Hibbett explains that most mushrooms have two different mating genes, but “in order for mushrooms to be mating compatible, they have to have different variants of those genes we call those alleles so the number of sexes so to speak is determined by the number of variant alleles of each of those mating genes.” He gives the example of the well-studied common split gill (Schizophyllum commune), which can produce “28,000 unique sexes.”
As mentioned earlier in the Q & A, mushrooms come from the opisthokonts family. This is the same branch that includes humans, other animals, and other forms of fungi. So, technically, they are “more closely related to each other than either is to plants,” as stated by Hibbertt.
“Spores are produced on the underside of the mushroom fruiting body on the gills or in pores individually. You can’t see them; they’re microscopic. But in mass, you can see them sometimes,” Hibbett notes. If you turn a mushroom upside down on a piece of paper, you can see a spore sprint which shows the color of the spores since they’ve been deposited in such a large amount. Hibbert reveals that he finds spores “beautiful, especially under the microscope.”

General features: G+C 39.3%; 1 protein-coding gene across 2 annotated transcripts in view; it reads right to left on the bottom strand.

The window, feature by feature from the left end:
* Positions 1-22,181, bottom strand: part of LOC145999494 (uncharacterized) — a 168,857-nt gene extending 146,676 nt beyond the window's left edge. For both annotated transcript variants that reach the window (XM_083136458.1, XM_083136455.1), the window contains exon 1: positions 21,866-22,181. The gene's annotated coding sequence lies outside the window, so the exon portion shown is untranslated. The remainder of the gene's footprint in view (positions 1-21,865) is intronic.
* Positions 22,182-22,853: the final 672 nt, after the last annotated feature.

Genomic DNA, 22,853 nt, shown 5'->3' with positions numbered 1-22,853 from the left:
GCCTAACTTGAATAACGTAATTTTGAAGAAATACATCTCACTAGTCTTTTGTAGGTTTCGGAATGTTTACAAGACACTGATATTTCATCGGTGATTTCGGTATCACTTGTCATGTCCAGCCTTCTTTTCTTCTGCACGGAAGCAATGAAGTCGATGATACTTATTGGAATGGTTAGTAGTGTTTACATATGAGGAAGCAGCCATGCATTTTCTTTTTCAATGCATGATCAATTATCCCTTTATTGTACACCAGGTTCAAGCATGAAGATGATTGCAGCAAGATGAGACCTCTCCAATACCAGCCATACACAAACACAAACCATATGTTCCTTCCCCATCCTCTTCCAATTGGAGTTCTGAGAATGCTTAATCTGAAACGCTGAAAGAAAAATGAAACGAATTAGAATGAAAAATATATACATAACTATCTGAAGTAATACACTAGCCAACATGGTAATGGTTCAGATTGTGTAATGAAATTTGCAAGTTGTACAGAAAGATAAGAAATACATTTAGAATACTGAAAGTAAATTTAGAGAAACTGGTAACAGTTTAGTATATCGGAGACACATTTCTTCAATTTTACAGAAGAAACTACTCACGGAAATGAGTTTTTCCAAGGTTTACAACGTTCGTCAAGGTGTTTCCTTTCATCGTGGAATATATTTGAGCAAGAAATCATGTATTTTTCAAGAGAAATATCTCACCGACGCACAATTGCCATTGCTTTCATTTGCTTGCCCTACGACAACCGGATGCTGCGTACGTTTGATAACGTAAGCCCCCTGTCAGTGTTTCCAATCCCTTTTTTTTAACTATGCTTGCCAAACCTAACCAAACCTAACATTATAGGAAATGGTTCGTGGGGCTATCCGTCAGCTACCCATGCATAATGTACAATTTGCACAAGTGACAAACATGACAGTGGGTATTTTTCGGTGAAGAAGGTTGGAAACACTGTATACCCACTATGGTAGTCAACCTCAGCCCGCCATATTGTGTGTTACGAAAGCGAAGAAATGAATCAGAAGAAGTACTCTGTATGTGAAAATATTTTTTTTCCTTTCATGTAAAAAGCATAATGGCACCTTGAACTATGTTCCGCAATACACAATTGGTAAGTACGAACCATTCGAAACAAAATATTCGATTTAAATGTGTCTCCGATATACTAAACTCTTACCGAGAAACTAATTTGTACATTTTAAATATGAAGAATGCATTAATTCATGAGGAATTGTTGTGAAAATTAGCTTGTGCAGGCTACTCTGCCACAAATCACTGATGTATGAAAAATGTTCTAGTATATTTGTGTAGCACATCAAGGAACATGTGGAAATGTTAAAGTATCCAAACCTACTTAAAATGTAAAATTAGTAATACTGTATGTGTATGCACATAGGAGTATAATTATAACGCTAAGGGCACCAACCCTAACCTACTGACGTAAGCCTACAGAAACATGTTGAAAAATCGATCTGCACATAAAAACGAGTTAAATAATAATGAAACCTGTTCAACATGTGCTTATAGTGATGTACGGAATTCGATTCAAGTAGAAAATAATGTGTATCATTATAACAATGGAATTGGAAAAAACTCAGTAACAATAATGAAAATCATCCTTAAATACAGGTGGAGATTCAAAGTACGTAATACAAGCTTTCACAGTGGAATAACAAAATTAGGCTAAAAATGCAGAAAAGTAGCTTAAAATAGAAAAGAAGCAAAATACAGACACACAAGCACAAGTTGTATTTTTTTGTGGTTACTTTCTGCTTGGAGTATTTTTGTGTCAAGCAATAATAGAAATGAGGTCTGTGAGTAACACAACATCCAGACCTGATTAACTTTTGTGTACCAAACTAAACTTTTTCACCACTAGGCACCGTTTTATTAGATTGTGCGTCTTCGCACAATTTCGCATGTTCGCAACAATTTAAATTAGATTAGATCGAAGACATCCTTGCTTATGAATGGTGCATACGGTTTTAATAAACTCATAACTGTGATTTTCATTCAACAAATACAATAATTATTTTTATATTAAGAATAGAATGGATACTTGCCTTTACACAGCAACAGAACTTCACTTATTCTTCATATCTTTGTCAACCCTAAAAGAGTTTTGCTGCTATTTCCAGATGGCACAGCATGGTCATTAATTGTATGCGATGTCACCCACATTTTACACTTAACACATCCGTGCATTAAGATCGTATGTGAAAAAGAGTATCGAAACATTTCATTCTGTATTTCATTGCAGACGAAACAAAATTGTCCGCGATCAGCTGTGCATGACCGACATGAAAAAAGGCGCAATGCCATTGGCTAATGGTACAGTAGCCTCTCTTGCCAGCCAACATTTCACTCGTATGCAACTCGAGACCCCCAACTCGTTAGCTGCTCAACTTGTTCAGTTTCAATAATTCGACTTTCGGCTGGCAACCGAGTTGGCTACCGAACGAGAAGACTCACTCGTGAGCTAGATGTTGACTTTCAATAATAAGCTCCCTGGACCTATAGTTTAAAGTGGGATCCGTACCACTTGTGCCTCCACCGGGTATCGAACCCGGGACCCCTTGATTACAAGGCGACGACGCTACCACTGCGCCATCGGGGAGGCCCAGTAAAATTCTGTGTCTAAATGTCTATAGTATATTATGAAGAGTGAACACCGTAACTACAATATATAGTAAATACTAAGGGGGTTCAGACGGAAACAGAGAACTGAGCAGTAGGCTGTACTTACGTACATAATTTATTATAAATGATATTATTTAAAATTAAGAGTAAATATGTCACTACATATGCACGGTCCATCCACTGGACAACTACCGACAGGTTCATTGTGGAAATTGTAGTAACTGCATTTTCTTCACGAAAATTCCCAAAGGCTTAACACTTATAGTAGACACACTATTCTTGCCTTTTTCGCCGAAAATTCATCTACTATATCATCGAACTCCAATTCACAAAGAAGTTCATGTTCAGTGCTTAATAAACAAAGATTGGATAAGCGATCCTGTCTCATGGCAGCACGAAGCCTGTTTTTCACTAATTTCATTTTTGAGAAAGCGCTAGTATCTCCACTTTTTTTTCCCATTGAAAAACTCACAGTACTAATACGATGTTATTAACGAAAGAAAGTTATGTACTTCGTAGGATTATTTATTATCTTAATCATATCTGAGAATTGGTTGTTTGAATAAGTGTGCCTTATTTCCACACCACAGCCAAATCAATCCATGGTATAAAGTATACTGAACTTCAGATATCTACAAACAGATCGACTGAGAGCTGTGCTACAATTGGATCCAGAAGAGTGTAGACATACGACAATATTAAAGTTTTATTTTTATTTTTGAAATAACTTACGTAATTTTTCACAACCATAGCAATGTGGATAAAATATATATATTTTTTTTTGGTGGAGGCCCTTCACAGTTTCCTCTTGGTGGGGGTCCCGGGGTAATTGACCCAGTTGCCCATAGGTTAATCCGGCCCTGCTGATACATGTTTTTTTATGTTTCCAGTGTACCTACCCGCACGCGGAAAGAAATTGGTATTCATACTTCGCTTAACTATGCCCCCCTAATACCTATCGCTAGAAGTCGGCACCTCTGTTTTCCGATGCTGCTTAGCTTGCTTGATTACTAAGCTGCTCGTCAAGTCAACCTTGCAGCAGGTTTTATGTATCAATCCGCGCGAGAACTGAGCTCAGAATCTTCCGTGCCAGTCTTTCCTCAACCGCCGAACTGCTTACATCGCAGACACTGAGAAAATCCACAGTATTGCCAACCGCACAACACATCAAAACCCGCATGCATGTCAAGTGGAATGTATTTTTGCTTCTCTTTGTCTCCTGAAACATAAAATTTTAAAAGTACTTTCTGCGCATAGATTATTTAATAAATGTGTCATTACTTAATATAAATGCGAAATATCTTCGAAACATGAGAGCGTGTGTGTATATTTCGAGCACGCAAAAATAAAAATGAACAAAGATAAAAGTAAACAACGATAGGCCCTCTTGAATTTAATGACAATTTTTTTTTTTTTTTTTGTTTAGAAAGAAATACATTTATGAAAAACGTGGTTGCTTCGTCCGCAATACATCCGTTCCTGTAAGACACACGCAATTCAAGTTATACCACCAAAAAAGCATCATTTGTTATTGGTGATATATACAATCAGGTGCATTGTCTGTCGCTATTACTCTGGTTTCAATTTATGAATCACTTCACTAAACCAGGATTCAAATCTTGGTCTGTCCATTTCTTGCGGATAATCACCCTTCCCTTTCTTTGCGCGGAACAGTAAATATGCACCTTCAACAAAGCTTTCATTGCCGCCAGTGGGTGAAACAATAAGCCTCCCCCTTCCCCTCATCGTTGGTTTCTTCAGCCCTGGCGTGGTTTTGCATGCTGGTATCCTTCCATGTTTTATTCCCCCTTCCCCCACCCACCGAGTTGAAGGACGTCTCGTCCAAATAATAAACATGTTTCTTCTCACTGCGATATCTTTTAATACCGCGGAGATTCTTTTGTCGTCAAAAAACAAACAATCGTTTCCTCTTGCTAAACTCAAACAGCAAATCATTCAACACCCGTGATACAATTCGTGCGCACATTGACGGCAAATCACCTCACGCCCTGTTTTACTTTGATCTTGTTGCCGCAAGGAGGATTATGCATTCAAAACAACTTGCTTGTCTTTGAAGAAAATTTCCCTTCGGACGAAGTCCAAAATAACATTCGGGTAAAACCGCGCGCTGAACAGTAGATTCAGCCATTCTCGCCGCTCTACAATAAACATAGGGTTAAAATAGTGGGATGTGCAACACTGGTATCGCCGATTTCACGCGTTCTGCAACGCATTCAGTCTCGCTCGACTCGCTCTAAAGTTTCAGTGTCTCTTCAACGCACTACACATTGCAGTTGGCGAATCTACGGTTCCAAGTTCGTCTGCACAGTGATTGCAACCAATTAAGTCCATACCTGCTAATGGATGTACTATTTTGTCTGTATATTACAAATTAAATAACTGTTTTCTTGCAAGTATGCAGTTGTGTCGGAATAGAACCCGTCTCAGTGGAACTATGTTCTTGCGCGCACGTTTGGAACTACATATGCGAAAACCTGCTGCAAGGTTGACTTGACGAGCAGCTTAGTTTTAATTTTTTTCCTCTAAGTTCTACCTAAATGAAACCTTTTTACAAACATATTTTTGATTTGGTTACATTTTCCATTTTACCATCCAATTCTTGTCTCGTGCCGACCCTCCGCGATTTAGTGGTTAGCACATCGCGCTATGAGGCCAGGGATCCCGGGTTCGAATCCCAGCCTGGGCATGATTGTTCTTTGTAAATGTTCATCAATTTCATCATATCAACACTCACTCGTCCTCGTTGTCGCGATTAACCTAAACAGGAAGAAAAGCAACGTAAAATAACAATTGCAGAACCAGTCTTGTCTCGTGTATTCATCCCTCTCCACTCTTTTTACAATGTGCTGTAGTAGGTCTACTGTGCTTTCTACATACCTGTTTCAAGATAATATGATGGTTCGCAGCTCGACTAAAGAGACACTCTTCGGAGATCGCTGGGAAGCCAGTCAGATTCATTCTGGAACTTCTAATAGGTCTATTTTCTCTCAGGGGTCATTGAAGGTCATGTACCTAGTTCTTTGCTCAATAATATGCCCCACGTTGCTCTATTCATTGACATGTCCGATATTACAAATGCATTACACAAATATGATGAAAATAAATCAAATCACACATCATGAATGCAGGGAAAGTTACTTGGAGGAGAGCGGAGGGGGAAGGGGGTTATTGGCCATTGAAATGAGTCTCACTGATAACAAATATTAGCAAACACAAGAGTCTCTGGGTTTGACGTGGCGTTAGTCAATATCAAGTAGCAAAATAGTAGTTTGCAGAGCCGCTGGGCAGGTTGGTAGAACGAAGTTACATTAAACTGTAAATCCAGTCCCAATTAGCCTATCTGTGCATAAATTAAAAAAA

“You can think of it as like the vegetative body of the fungus, and it’s really quite a miraculous structure,” remarks Hibbett, “it’s composed of millions of tiny microscopic thread-like filaments that mycologists call hyphae, and they radiate out into the substrate that the fungus is growing through.” Mycelium spreads through its territory, competing or mating with other fungi and capturing resources. Hibbett points out that mycelium is a significant part of a fungi’s life cycle.
Hibbett clarifies that mushrooms don’t necessarily talk to each other but communicate biochemically. When the mycelium of a fungus runs into another fungus, they must determine if “they’re bumping into another member of their own species with whom they might like to mate or they’re bumping into a different species, and they’re going to fight with that other individual.” Based on the biochemical response, they’ll determine whether the other fungi is mating-compatible.
“Yes, there are bioluminescent mushrooms, and they are totally cool!” Hibbett exclaims. Though mycologists have learned a lot about the biochemistry of these mushrooms and how they produce light through enzymatic reactions, they still don’t know precisely why some fungi glow. “It could just be a metabolic byproduct. It could have no function at all, but there have been at least a couple of studies that have suggested that, in some cases, that might actually help to attract insects that might carry off the spores,” says Hibbett.